T-Mobile's Messaging Powerhouse

This multifunctional PDA keeps your Windows applications on hand, takes pictures, and sends e-mail, albeit slower than a BlackBerry

Editor's Rating:

The Good: Roomy keyboard, multiple connection options, long battery life

The Bad: Occasional quirky responses to stylus

The Bottom Line: Great for Windows apps; doesn't match the e-mail speed of BlackBerry or Treo

Every good thing must end. Tomorrow I'll send back the T-Mobile MDA phone I've been testing for longer than a tester should. Even with some frustrations that I'll detail below, I've enjoyed this phone. On a recent ski trip to Vermont, where my Verizon Wireless cell phone searched vainly for signals, I used this gem to make calls, check my Yahoo! (YHOO) and Hotmail accounts, and look into snow conditions on Stowe (icy, if you must know).

Now I'm taking a closer look at it as part of a series of BW Online reviews of high-end handheld devices (see BW Online, 3/8/06, "Cingular 8125: Everything Except Phone Calls").


The MDA, which now sells for $399, is a Pocket PC and a powerhouse for messaging. (That's what the M stands for.) Made by Taiwan-based manufacturer HTC for Deutsche Telekom's (DTE) T-Mobile, it's bristling with connection options. They range from the fast data service known as EDGE to a Wi-Fi connection that will speed things up at home or the corner Starbucks. It operates on four bands of GSM, the most common global standard. That makes it good for globetrotters.

An account with generous messaging and talk time, along with Internet access, will set you back $80 a month. The keyboard, which slides out from below, is roomier than the Treo's. It's closer to the size of T-Mobile's Sidekick, which is easier for big-fingered folks like me.

The question with any PDA is whether it matches the twin titans of the industry: the BlackBerry from Research In Motion (RIMM) and the Treo by Palm (PALM). The answer, I'm sorry to say, is a big fat maybe. For core e-mail functions, both the Treo and the BlackBerry are a tad faster. But if you are hitched by the hip to a Microsoft (MSFT) system -- to Word, PowerPoint, Excel, and Windows Media Player -- this may be just the machine for you.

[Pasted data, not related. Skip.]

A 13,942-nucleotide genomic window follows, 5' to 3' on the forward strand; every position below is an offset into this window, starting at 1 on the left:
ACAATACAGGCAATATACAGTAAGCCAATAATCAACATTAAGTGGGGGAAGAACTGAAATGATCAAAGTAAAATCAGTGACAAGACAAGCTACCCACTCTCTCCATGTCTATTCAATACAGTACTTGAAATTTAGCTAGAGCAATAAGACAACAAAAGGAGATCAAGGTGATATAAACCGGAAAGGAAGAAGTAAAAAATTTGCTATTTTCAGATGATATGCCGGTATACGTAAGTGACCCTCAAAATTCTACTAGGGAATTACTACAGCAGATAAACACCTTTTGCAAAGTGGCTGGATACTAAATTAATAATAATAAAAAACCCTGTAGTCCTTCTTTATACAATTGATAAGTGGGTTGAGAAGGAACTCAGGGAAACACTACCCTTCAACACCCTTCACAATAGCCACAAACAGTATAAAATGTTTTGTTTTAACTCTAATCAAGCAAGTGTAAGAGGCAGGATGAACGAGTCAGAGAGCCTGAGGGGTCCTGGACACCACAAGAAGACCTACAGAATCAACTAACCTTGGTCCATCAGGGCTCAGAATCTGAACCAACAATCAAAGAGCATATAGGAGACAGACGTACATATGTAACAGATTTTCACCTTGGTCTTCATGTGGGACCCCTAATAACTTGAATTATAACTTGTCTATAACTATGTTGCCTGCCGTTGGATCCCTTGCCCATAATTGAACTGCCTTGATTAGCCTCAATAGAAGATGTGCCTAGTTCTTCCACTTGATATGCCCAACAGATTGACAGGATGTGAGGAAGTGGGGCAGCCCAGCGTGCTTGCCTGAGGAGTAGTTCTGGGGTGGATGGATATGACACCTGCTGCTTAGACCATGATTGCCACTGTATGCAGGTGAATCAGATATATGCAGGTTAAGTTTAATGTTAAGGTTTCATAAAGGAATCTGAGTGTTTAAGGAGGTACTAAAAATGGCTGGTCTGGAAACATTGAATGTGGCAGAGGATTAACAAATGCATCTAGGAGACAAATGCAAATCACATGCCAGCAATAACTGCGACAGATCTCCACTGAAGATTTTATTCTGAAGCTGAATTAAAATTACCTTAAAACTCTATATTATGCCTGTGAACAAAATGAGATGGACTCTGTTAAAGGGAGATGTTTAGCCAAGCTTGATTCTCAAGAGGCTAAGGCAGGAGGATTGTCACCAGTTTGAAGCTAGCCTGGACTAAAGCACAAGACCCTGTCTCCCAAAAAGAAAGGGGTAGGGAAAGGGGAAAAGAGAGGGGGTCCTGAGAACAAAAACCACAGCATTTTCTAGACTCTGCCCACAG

This MDA is zippier than previous generations of Windows phones. At 5.6 ounces, it sits nicely in a pocket. The battery life is truly impressive. The company claims that you can talk for up to five hours, with standby at nine days. I didn't measure, but on that long weekend in Vermont I forgot the recharger -- and didn't need it.

The 1.3-megapixel camera takes great shots. (I never could figure out where the machine was storing my masterpieces, but I'm sure I could peck around with the extendable stylus and eventually unearth them.)


That stylus is at the root of my only troubles with the MDA phone. Often when Web surfing, I pressed a hot link on the touch screen. Instead of responding to my command, a menu popped up asking if I wanted to copy something. It was as if I were right-clicking on a Windows computer. Perhaps my stylus prods were too emphatic, or poorly targeted, but it gummed up my navigation.

That said, the device I tested is a beta model. If that glitch gets ironed out, Windows fans will find T-Mobile's MDA phone a credible alternative to BlackBerries and Treos.

Before it's here, it's on the Bloomberg Terminal.